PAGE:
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Here was the post I’d planned for yesterday, put together in a moment when I thought a single focus was too elusive, random scenes, like a container ship anchored off Stapleton, elusive detail in a set all diverging from usual patterns. 

Or seeing a Mein Schiff vessel in town after a hiatus… with Wye River passing along her stern?

Or this bayou boat discovering it offers solutions all over the boro and beyond, here passing a lifting machine?

How about this speedboat chasing a tugboat, or appearing to, with lots of hulls in the distance?

Or a single terrapin crawling out of the surf in a non-bulkheaded margin of the wet boro?

Two pink ONEs at Global terminal?

A ketch named Libra or Libre heading south with a scrap ship at Claremont?

Two commercial vessels out at Bayonne?

Two Ellens?

And finally two elongated RIBs with

camouflage-clad Coasties aboard?

All photos, seen as slight deviants from existing patterns, WVD.

 

I had a different post and an entirely different morning planned, until I looked at AIS, and saw that after almost exactly four years, Big Lizzie (HMS Ro8) was inbound.  So whose was this when 

these were coming into view?

More specifics in the link above the first photo, but check out the info here

“But sir, I’ve been fighting this trophy striper . . . !”

 

Notice Stockham (T-AK-3017) in the distance?

 

Why eight?

Danmark, owned by the Danish Maritime Authority,  is simply called that;  although a naval training ship, it does not go by Margrethe II.   More photos of Danmark appeared own this blog earlier this week. 

 

Note a second helicopter now?

 

Wednesday and Thursday the “Atlantic Future Forum” will occur no doubt right  there. 

Kirby has the stern as they Ro8 enters the nUpper Bay.

HMS Richmond (F239) escorts Queen Elizabeth in. 

All photos, any errors, WVD.

 

Danmark, a 90-year-old full-rigged ship, is in town again.  She first came here in 1939 for the World’s Fair.

South Street waterfront of Manhattan then was a very different place, as of course was the whole city and world.

I’m not sure where she berthed back then.  A year later, after her homeland was invaded, she stayed in the US (Jacksonville FL for starters) because she had no homeport to return to.  In 1942, she was temporarily commissioned as a USCG vessel.

The brightwork is impeccable, as

is the gilt work.

Rigging like this is dense as a jungle, yet it’s all functional. 

And many of the current crew of Danish cadets, four of whom are mostly hidden but busy in the image below, 

were busy polishing the brass.

I’d love to see how the figurehead is polished. This figurehead has appeared on this blog once before back in 2007.  To see Danmark underway sail-powered, click here.   For a guided tour of the ship, click here

Meanwhile, I recently spotted another sailing vessel, one I’d not seen before, S/V Red Sea.  Thanks to Michele McMurrow and Jaap Van Dorp for the identification, although they called it by different names, they were both right.  For some backstory on this well-traveled schooner, click here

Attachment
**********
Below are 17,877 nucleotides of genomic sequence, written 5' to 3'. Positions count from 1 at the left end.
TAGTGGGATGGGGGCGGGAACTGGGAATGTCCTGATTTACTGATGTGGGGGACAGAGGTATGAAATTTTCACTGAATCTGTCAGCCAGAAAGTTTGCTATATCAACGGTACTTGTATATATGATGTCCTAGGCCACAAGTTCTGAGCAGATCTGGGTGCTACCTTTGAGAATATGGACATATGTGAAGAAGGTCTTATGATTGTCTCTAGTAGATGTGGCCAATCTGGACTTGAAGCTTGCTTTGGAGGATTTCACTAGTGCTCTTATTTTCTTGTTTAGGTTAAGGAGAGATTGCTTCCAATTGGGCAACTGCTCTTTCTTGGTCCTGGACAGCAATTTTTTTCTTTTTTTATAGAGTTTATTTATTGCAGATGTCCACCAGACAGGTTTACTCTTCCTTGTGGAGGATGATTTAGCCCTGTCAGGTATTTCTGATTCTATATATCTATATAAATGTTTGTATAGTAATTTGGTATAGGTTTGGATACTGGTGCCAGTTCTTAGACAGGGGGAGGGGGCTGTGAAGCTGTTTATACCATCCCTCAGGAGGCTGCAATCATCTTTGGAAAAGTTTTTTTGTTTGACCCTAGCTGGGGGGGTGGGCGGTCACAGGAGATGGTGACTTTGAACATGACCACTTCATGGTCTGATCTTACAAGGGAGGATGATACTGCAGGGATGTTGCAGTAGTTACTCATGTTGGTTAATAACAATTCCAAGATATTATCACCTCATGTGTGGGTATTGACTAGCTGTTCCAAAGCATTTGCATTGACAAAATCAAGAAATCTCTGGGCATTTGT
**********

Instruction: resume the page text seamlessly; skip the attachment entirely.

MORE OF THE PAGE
She’s arrived in the sixth boro from the Wisconsin side of Lake Michigan.

 

Some Danmark photos, thanks to Tony A;  all others, WVD.  Enjoy the last day of summer 2022.

 

Sometimes you need a spell out of the routine to spawn new ideas.  My long sweltering time in the GOM this summer communing with alligators and sugar cane may have had that effect.  In this case, the “new” idea–as it often is–is to go back to an old idea, but twist it in a new way.  I started “non-random” tugs way back in 2009 here.   I’d done a variation on this actually two years earlier with the “bronze” fleet and here and here.  There have been others too, but I think you catch my drift.

So let’s go.  Between my two stints in the torrid GOM, I was hoping to catch a photo of one of the sixth boro’s “newest” names, Brinn Courtney.  Below is closest I got, and it was certainly a photo I’d not run without context. 

After returning, I caught John Joseph–when i first saw it in the distance I thought it was the elusive Brinn Courtney.

A short time later, I saw it in formation with USCGC Willow, although I wasn’t sure if John Joseph was escorting Willow, or vice versa.

A few days later, I caught John Joseph on the move again.

Imagine my joy then to catch Brinn Courtney twice yesterday, once pushing a barge and then

light.

All photos, WVD.  More fleet sets to come.

More past sets can be seen here and here and here

From the sea buoy to the dock where we’d arranged to refuel at the top of East Bay was 40 miles!  I’d never really studied Tampa Bay…

On the way in, we passed an outbound Fednav bulker, a pilot boat alongside and some excursion boats on Egmont Key.  This is marks the beginning of the end to my trip:  out of the bayous and into the keys.

Outside the Sunshine Skyway we met outbound USCGC Pablo Valent.

We made it inside safely, leaving a sine wave wake. This bridge opened in 1987 after some spectacular tragedies. 

Keeper-class cutter Joshua Appleby was maintaining navigation aids. 

A shrimp boat was headed out to work. 

The channel in was long and sinuous.

American Rotortug (ART) Trinity headed outbound for an assist.   An older sister, Trident, appeared on this blog here

but not for Jones Act tanker Garden State

Bulker Sumatra (likely not named for Sumatra FL) was bound for sea. 

After passing the sea buoy four hours before, we still had not reached East Bay portion of 

Tampa Bay when we passed Liberty, a Marine Towing of Tampa tug built at Washburn & Doughty in East Boothbay!

All photos, WVD, with more Tampa Bay to come. 

This post covers a day and a half of travel, shown in pink and green.  You’ll understand why by the end of this post.

We departed Chandeleur Islands and headed for Mississippi’s Gulf Islands, part of a National Seashore.

In the distance off Pascagoula, we saw Crowley tug Achievement and her barge.

 

No Worries . . . that’s the small open fishing boat anchored near the rig.

 

F/V Apache Rose was at anchor showing off its “wing trawling” innovation.

Lois Ann L. Moran, with its very familiar livery, anchored off Mobile Bay, to the west of a dozen or so anchored vessels.

Sand Island Light marks the southernmost tip of the state of Alabama.

I’ll just point out here that we saw countless rigs off Louisiana, Mississippi, and Alabama.  That fact contrasts with what will follow in an upcoming post.

Lots of placards indicated presence of Cox and Telos, but I saw none marked Hilcorp or other energy companies. 

We ended that day off Perdido Key Resort in Floribama, where some skullduggery appeared to warrant keeping our distance. 

The next morning we entered Pensacola

for some crew change and grub shopping. 

Fort Pickens, one of only four southern US forts to remain in Union hands during the Civil War, lay on a barrier beach.   Updates were made to the fort up through WW2.

USCGC Walnut (WLB-205) is homeported in Pensacola, but nearby were two other CGCs,

Reliance and

Diligence.  A WLB and a WMEC made up part of the fleet in the sixth boro back in May 2022.